Some camera movement:

Some lighting tweaking:

A higher-res screenshot:

Definitely not representative of final quality :)
This thing needs anti-aliasing ASAP.

So that’s all for now, see you next week!

Week 1: Lots of thinking, a bit of working


  • Game about climbing a huge tower where the player feels dwarfed by the surroundings.
  • Few enemies, lonely setting.
  • No shooting, focus on fast movement.

First week of work!

During the past week I’ve been rapidly iterating between some ideas and concepts, trying to come up with a game setting I’m comfortably working on with my limited set of skills. Also, I’ve been doing some research and decided on some key points regarding the feel I want the game to have, gameplay wise.

The only thing I was sure of coming into this week was that Babel will revolve around the idea of going up a massive tower, where the player will feel tiny compared to the giant structures. Now, those who know me know that I’m all about lights, lasers, bullets and explosions, so the idea of a vertical shooter (kind of an inverted Downwell) was the first to come up to my mind. However, after some hard-thinking I’ve decided to ditch out the shooting in this game, and I’ll explain why.

Lately I’ve been thinking a lot about two concepts. One of them is the treatment of enemies in videogames. Most games treat enemies in an impersonal way, usually appearing in large numbers, and soon they are seen as just moving targets that need to be killed to move on. Including a shooting mecanic would probably mean following this path and I don’t really feel like going that way. Now, there are good games that shy away from this, like Shadow of the Colossus or Titan Souls (with varying grade of success), and I kind of dig the idea of having few meaningful  enemies.

The other thing I’ve been thinking about is movement and level traversal. In a game about climbing a tower, the way the player moves around is a, uh… pretty important aspect of it. My idea is to make the player feel very swift and agile, using the environment to traverse the level quickly, and I want this to be the key gameplay of the game. Mirror’s Edge comes to my mind in this regard, the level traversal was fantastic. I can’t say much more about this, because achieving the right game feel is all about prototype testing and iteration and it’s no easy task , so let’s see how the next months pan out.

Finally, I’ve toyed with some concept renders to try and figure the art style for the game:

One of the concept renders
Player using acceleration and jetpack thrust to cover a large gap.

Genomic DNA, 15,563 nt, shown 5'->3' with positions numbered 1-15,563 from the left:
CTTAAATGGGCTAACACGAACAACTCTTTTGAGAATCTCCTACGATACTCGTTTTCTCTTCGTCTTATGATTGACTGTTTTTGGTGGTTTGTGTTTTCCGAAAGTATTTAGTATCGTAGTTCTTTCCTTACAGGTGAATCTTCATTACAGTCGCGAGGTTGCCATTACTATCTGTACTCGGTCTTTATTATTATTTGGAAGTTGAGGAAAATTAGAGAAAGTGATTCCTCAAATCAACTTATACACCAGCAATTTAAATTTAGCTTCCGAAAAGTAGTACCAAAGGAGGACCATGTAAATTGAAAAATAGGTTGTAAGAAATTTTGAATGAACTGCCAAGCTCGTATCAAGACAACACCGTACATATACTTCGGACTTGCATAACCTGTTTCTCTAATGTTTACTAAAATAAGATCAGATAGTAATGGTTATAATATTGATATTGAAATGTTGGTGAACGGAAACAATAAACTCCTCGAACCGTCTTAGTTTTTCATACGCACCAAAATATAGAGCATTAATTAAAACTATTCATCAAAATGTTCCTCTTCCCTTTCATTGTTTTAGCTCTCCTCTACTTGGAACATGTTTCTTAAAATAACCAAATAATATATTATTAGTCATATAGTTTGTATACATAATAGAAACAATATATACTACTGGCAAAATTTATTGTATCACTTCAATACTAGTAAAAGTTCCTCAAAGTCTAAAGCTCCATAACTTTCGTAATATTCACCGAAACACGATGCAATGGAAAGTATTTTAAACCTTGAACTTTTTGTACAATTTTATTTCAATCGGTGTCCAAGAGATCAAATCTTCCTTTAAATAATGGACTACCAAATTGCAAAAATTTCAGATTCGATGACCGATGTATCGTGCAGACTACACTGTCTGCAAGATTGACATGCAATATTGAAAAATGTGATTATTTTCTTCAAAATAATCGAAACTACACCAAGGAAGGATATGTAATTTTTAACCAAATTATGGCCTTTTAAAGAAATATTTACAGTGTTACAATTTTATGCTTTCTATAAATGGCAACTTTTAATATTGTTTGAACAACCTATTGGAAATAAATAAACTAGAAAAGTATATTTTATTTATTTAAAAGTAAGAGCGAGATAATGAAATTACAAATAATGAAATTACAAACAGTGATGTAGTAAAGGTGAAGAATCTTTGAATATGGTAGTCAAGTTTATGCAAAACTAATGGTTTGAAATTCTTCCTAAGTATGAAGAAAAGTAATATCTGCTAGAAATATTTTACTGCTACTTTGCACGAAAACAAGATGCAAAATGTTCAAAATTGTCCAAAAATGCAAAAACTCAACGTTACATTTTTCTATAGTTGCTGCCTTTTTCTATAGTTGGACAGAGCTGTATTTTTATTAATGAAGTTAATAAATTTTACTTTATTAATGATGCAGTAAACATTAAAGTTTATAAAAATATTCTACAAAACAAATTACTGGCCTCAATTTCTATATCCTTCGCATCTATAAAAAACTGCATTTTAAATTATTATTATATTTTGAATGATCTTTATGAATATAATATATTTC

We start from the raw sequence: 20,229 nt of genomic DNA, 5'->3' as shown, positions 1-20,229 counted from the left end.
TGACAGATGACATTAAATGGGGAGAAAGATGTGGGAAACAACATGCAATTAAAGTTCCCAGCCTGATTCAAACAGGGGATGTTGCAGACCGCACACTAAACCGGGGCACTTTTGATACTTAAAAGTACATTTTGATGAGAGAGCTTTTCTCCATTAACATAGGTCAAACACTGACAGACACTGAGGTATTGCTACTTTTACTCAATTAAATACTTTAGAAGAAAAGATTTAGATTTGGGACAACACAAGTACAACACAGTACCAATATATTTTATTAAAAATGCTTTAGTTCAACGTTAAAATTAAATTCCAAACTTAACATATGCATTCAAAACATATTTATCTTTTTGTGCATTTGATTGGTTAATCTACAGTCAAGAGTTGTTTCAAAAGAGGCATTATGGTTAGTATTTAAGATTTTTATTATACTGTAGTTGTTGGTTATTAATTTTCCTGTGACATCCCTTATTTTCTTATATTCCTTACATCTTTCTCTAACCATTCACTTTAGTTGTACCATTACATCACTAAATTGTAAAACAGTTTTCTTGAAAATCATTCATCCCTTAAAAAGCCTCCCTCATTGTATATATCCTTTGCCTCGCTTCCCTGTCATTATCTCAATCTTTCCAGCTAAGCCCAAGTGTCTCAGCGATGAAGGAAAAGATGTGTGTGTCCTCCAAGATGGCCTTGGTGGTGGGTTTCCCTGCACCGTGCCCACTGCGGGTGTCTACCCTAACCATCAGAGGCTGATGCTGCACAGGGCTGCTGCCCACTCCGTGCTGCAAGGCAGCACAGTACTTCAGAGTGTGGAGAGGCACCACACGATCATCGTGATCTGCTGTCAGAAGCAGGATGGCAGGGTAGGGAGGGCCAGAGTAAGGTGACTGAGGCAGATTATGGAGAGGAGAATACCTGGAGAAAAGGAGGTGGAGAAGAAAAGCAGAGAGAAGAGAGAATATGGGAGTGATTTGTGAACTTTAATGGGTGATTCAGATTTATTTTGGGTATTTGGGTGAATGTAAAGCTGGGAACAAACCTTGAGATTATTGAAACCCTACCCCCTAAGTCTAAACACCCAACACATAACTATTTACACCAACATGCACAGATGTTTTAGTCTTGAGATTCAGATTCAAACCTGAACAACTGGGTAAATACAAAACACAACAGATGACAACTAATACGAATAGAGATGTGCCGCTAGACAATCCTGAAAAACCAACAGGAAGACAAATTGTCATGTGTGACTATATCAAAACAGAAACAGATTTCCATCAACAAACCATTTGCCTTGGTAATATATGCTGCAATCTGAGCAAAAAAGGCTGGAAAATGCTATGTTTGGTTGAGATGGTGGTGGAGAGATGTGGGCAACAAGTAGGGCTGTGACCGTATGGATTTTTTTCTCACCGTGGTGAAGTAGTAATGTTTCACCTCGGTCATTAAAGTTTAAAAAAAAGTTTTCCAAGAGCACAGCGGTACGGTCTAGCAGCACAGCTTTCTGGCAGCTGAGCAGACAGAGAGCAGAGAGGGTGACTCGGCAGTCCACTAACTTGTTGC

I dig the idea of desaturated environments and saturated foreground/main objects. Nothing set on stone though…

We’ll that’s all for this week, next week is Christmas and I’m on vacation, but I’ll make sure to come up with something!

Week 0: Starting Babel and declaration of intent

Lately I’ve become  a bit obsessed over how to manage to work on side gamedev projects after 8 hours working/programming at the office. And everytime I think about it the same idea comes to mind: If I manage to periodically tell people about what I’ve worked on, it will keep my motivation up to keep working, so I have something to show the next time, and so on.

And that’s what I’m trying to do here. I will use this blog and my twitter to keep a constant stream of reports for a fictional audience.

After some the less-creative projects I’ve been working on (Chip-8 emulator, tinkering with DX11…) and lots of hours of gamedev-related-but-purely-technical tasks at work, I really feel like making a game. This implies lots of technical work, of course, but also comes with designing, prototyping, iterating, etc, which I really fancy right now.

Because ideas alone aren’t worth shit, I can openly talk about what I intend to do (who knows where this will end up). The idea is simple: a 2D vertical platformer where the player ascends through a tower (hence the name, Babel) shooting and jet-packing around. Graphics will be 3D (models, not sprites) and I intend to do this from almost scratch in C with maybe a little bit of C++, and DirectX11.

I’ll admit I seriously considered to use Unity or, specially, Unreal to get rid of some heavy parts. But I know almost nothing of both engines and I enjoy infinitely more spending lots of time to roll out my own solutions than learning how to use one. And it’s more rewarding. And more didactic. So yeah.

So, bottomline: I’m making a game and I will post about it here once a week without fail, even if I don’t have much to show. Just a little work matters. I spent a week tweaking a single asset? Good, it’s more than nothing. Hell, I’ll post here even if I did nothing so I can be publicly shamed. Also, I will post media whenever possible: screenshots, videos, gifs, audios, concepts, whatever.

Wish me luck!


Week 0: Starting Babel and declaration of intent

Week 1: Lots of thinking, a bit of working

Week 2: First in-game screens

Week 3: Frustum culling, physics and happy new year

Week 4: Code refactor, usage code first, back to work

Week 5: Collision management, Player controller

Week 6: A bit of movement, a bit of art style

Week 7: Absolutely nothing!

Week 8: Gamepad, hanging and camera work